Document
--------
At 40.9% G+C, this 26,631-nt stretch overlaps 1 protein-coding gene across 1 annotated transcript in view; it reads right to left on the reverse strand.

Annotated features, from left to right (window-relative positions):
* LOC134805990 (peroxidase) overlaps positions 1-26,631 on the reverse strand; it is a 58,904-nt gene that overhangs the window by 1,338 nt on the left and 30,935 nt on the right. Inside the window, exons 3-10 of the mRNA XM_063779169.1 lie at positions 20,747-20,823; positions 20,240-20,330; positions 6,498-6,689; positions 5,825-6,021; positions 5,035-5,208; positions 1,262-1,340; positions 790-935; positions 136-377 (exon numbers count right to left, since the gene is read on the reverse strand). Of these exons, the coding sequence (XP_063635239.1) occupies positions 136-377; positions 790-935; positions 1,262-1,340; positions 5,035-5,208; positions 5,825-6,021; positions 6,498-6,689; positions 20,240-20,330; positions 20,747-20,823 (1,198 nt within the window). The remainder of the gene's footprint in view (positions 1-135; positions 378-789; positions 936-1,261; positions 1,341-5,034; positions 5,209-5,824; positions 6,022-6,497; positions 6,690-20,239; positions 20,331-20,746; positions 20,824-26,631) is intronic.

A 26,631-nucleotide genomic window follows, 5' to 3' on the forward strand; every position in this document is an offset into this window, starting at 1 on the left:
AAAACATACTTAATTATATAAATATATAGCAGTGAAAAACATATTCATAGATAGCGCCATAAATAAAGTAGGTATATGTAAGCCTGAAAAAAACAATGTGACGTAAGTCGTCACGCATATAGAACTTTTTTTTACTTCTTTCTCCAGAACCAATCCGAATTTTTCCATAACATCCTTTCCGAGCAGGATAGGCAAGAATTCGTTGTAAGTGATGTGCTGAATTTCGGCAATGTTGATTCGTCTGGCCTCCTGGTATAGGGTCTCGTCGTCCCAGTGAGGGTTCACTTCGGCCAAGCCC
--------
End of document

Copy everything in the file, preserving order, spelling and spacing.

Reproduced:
At 40.9% G+C, this 26,631-nt stretch overlaps 1 protein-coding gene across 1 annotated transcript in view; it reads right to left on the reverse strand.

Annotated features, from left to right (window-relative positions):
* LOC134805990 (peroxidase) overlaps positions 1-26,631 on the reverse strand; it is a 58,904-nt gene that overhangs the window by 1,338 nt on the left and 30,935 nt on the right. Inside the window, exons 3-10 of the mRNA XM_063779169.1 lie at positions 20,747-20,823; positions 20,240-20,330; positions 6,498-6,689; positions 5,825-6,021; positions 5,035-5,208; positions 1,262-1,340; positions 790-935; positions 136-377 (exon numbers count right to left, since the gene is read on the reverse strand). Of these exons, the coding sequence (XP_063635239.1) occupies positions 136-377; positions 790-935; positions 1,262-1,340; positions 5,035-5,208; positions 5,825-6,021; positions 6,498-6,689; positions 20,240-20,330; positions 20,747-20,823 (1,198 nt within the window). The remainder of the gene's footprint in view (positions 1-135; positions 378-789; positions 936-1,261; positions 1,341-5,034; positions 5,209-5,824; positions 6,022-6,497; positions 6,690-20,239; positions 20,331-20,746; positions 20,824-26,631) is intronic.

A 26,631-nucleotide genomic window follows, 5' to 3' on the forward strand; every position in this document is an offset into this window, starting at 1 on the left:
AAAACATACTTAATTATATAAATATATAGCAGTGAAAAACATATTCATAGATAGCGCCATAAATAAAGTAGGTATATGTAAGCCTGAAAAAAACAATGTGACGTAAGTCGTCACGCATATAGAACTTTTTTTTACTTCTTTCTCCAGAACCAATCCGAATTTTTCCATAACATCCTTTCCGAGCAGGATAGGCAAGAATTCGTTGTAAGTGATGTGCTGAATTTCGGCAATGTTGATTCGTCTGGCCTCCTGGTATAGGGTCTCGTCGTCCCAGTGAGGGTTCACTTCGGCCAAGCCC